I wore a watch forever. The mechanism told me to go to work, to take a break and for how long, and to hit the sack.
I grew tired of the bullshit. The watch found a new home in the drawer where things went to die. There wasn’t guilt in dumping the watch next to broken necklaces and bracelets that turned my arm green.
I was free to take thirteen-minute breaks or sixteen minutes if the boss pissed me off. I snoozed for an extra fifteen or stayed up later if I felt like it without the constant reminder of where I had to be and at what exact time.
I ate lunch at breakfast and breakfast for supper. I became a rebel that no longer listened to a dictator. I was a woman in charge of her own country. It was beautiful.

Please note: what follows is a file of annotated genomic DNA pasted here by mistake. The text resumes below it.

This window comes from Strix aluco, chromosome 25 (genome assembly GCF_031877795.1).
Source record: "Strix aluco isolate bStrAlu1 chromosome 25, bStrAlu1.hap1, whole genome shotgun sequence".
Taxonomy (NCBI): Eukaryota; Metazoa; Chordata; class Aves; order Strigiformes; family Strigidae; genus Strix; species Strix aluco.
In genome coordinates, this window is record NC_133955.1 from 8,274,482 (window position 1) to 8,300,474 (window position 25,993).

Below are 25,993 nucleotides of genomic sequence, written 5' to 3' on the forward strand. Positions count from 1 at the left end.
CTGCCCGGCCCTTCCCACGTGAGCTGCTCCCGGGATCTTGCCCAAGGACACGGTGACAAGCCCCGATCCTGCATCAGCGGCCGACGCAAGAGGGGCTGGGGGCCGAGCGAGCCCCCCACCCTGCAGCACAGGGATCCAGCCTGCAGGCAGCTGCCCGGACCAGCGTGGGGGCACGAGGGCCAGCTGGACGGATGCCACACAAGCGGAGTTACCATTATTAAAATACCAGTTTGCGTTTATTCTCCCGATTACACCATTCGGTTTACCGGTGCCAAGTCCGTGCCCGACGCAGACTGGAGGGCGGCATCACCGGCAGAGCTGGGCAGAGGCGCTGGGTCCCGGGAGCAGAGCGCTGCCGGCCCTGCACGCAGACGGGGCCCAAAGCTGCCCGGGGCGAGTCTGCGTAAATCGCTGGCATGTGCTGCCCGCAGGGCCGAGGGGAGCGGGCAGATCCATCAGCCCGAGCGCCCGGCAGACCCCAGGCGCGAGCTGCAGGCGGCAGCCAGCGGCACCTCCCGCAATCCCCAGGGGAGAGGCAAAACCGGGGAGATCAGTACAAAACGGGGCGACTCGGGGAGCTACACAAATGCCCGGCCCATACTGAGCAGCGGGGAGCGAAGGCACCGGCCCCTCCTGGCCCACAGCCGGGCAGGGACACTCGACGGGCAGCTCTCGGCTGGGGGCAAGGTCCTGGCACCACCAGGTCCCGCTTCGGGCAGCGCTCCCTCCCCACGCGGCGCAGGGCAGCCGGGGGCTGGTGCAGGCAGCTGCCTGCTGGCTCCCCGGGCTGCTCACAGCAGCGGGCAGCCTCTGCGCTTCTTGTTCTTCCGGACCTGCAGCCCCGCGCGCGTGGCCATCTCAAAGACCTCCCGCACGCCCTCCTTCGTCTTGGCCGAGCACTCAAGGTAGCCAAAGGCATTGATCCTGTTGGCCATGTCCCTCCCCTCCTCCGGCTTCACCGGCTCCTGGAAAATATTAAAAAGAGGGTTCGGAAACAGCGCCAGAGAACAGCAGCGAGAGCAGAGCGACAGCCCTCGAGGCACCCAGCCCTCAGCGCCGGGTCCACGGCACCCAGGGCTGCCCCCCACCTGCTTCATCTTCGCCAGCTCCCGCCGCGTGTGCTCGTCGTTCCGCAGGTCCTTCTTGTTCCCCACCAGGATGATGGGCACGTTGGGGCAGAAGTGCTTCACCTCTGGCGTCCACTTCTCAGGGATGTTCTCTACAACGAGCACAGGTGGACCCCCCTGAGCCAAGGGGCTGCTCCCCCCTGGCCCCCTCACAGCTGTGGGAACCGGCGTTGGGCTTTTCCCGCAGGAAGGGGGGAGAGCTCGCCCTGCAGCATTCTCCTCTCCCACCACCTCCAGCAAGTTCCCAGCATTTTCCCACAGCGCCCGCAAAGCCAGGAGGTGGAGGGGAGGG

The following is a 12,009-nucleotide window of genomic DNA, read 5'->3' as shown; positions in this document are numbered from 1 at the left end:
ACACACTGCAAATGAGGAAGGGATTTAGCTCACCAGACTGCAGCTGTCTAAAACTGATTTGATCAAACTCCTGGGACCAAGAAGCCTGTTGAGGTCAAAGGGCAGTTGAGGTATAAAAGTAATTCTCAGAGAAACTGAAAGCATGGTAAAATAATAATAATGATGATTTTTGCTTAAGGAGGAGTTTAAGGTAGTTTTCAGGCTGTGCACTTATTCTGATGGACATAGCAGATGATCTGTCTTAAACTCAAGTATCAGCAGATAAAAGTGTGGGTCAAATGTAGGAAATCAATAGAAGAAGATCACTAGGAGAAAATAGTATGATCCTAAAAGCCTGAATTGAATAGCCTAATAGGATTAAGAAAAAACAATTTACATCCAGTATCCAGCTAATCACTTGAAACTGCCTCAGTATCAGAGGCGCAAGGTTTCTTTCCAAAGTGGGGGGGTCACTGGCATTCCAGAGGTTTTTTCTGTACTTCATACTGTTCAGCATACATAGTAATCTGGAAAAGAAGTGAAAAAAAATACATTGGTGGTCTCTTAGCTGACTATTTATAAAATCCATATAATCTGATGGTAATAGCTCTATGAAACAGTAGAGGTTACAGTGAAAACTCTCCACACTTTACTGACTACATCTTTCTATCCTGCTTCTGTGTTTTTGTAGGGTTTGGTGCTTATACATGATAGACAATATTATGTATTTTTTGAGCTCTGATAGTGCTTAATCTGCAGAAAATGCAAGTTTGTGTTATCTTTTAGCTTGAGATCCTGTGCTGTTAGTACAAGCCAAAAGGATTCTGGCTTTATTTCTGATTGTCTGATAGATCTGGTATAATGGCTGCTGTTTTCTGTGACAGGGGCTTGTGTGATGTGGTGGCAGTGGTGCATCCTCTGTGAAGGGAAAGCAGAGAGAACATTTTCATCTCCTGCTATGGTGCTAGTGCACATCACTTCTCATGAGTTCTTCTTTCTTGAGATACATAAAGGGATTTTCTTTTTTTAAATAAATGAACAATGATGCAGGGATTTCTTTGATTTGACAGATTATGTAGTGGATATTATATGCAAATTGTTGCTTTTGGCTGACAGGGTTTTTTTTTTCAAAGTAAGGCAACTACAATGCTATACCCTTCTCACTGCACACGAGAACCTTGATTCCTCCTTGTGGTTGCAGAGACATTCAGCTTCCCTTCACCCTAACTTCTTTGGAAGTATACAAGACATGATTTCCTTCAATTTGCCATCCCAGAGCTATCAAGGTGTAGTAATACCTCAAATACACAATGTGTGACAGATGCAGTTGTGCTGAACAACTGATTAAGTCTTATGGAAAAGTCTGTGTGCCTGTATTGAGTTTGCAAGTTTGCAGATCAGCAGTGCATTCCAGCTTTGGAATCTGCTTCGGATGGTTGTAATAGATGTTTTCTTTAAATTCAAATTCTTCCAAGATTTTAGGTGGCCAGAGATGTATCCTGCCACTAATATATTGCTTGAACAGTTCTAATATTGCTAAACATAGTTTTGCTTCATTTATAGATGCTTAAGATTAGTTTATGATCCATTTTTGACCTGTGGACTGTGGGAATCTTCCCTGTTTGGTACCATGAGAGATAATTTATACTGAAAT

Then my sister offered me her Fitbit. She upgraded to a newer, improved model???
“Why would I want a Fitbit?” I asked.
“To track your steps.” She said.
“So, this watch gadget will not only make me an indentured servant to time but will also remind me when I’m lazy?”
I’m honest with myself and acknowledge when I’m lazy. I didn’t think that I needed a gadget that required charged and updated to help me. Still, Sis persisted in sharing (pawning off) the Fitbit.
“You can have step competitions with other people.” She said.
I witnessed my sister cheat her Fitbit by shaking her arm.
“What kind of prize do I get if I win?”
“You don’t get a prize.”
“Then why would I compete with other people?”
Now Sis wasn’t quite sure about this competition thing either.
I didn’t feel I had to compete with other people even if there were prizes. I could buy chocolate and cake, the things I coveted most. So why? If I indulged too much, I walked, simple. I did things because I wanted to or liked to do them and not because a watch, a gadget, or another person told me to.
I’m a woman in charge of her own country. I fought hard to get here.
I think Sis passed the Fitbit on to someone who was okay with living under a dictator.